Before the doctor tests your child's eyes, you will need to answer questions about:
- The child's symptoms.
- Any family history of vision problems.
- Other possible risk factors, such as low birth weight or premature birth.
- Whether teachers have noticed the child having trouble seeing the board or reading.
The doctor first checks the child's eyes to see if they both look in the same direction at the same time. A child with amblyopia may have an eye that wanders or lags behind the movement of the other eye.
For children age 2 and older, the doctor asks the child to identify or point to pictures or letters on the wall or on a handheld chart. These tests measure how well the child sees shapes and details both up close and far away. They may reveal that the child's eyes have unequal vision (anisometropia).
Other tests, including dilating the child's eyes, may be done to find out the need for corrective lenses and to check the structure and function of the eyes. The doctor may also perform tests to detect cataracts and strabismus, both of which raise the risk of amblyopia.
Vision screening can be done by a family doctor, pediatrician, physician assistant, or nurse practitioner. If a problem is detected, the child will be referred to an ophthalmologist or optometrist for a full vision exam.
Doctors may have difficulty performing vision screenings on some small children. In these cases, a technique called photoscreening may be used. In photoscreening, a special camera or video system is used to obtain images of the eye and its reflexes. This technique requires minimal cooperation from the child. Photoscreening is not a substitute for a normal vision test, but it can provide information about sight-threatening conditions.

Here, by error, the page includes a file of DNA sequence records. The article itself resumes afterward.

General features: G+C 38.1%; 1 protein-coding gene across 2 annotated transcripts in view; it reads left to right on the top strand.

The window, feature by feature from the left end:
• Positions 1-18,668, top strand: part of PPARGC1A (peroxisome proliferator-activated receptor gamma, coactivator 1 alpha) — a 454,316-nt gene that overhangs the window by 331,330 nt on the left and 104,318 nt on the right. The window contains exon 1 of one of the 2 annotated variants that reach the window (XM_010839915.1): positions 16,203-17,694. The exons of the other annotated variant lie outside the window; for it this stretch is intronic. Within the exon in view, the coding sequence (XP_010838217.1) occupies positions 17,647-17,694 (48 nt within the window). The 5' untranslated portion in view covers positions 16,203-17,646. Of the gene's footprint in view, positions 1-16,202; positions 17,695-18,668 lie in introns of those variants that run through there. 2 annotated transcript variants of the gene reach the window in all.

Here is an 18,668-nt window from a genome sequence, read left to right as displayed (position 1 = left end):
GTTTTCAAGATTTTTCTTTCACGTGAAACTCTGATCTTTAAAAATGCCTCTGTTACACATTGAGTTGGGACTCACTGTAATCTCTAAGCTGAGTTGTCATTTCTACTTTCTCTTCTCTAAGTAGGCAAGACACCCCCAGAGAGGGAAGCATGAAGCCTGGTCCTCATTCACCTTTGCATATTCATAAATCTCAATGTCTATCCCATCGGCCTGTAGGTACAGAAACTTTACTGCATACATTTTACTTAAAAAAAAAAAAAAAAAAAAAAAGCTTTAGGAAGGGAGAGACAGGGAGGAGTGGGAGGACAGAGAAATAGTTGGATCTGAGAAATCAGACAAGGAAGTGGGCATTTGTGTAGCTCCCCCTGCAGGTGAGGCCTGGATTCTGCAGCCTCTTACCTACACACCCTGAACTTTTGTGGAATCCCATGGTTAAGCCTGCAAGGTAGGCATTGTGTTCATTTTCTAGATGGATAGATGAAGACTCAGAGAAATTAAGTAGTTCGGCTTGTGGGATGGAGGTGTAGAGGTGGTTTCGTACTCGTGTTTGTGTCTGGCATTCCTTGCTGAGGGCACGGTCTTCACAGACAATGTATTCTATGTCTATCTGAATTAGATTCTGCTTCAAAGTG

Other vision tests may be done to check the child's eyes and vision.
The U.S. Preventive Screening Task Force recommends screening to detect amblyopia, strabismus, and defects in visual acuity in children younger than 5 years.1 Vision screening is recommended for infants who were either born at or before 30 weeks, whose birth weight was below 1500 g (3.3 lb), or who have serious medical conditions. The first screening is recommended between 4 and 7 weeks after birth.2
Do not wait if you detect possible signs of amblyopia in your child at an earlier age. No infant is too young for an eye exam by an ophthalmologist. And an exam should be done whenever you have questions about the health of your child's eyes.
The American Academy of Ophthalmology recommends that all infants be screened by 6 months of age by a pediatrician, a family doctor, or an ophthalmologist. Newborns and infants should be screened for eye problems—such as cataracts—that can prevent light from entering the eye and cause amblyopia. Amblyopia from these causes is rare but serious. Without early treatment, the child may not develop normal vision in the affected eye.